Quality and academic programmes

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Research and Development in Higher Education: Quality Conversations Vol. 25

July, 2002, 794 pages
Published by
Tony Herrington
0 908557 54 X

This paper outlines the philosophical underpinnings, policy framework and practical realities of quality assurance and quality improvement of academic programmes at Monash University. Quality is identified as a professional responsibility and regarded as an opportunity for review and improvement and for questioning fitness for purpose. Quality is not a bureaucratic compliance exercise. The paper describes developing University policy, including identifying core values and principles about quality, designing acceptable processes, working with the diversity of Monash as an institution (large, devolved, multi campus, international, autonomous faculties etc) yet ensuring comparable treatment, building on existing activities, use of a Quality Cycle,Focus on feedback and review. Special quality research projects with faculties are described - “Getting Behind CEQ results in Law” and “The Teaching of Graduate Attributes” in Science, Engineering and Information Technologies. The paper concludes with the challenges of implementing these policies and processes, particularly the challenge of systematic data collection and using data to inform practice. The need for staff development and the potential for organisational learning are evident. The extent to which the quality system can acknowledge diversity yet ensure comparable treatment is a big challenge.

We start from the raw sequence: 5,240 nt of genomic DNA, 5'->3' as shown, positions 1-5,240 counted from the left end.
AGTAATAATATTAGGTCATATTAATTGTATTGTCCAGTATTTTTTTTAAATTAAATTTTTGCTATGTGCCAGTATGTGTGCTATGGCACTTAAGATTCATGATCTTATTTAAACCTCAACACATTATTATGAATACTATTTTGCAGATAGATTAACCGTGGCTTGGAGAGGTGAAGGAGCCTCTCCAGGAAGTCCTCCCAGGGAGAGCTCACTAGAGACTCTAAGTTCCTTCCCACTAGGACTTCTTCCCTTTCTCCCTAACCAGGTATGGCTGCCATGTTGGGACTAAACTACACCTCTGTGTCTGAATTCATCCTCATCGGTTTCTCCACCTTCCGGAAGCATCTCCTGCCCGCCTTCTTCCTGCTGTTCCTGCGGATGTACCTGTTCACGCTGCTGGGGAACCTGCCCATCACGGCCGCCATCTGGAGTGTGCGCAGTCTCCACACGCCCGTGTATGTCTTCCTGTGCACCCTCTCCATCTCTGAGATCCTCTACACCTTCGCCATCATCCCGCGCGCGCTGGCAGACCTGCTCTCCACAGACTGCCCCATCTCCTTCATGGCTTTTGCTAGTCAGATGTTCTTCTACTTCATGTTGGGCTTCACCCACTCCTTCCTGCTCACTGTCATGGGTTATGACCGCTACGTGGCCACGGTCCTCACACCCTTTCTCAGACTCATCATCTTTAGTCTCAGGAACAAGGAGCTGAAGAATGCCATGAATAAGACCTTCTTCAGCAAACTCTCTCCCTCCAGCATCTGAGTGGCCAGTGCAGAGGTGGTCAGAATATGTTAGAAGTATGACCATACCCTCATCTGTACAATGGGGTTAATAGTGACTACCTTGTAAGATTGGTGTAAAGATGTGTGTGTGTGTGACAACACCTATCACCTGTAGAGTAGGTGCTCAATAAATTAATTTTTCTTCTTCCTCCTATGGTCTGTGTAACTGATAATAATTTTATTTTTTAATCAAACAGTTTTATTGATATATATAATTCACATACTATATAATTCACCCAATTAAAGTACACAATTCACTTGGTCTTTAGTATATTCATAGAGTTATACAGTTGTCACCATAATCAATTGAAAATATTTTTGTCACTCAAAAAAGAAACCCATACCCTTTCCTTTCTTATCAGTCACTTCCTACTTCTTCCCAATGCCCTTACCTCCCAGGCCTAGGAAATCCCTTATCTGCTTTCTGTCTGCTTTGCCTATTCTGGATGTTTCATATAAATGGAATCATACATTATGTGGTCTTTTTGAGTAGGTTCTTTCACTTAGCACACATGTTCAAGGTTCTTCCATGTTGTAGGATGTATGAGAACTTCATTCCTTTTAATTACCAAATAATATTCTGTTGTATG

Keywords: Quality, academic review, graduate attributes

Quality and academic programmes

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Edwards, H.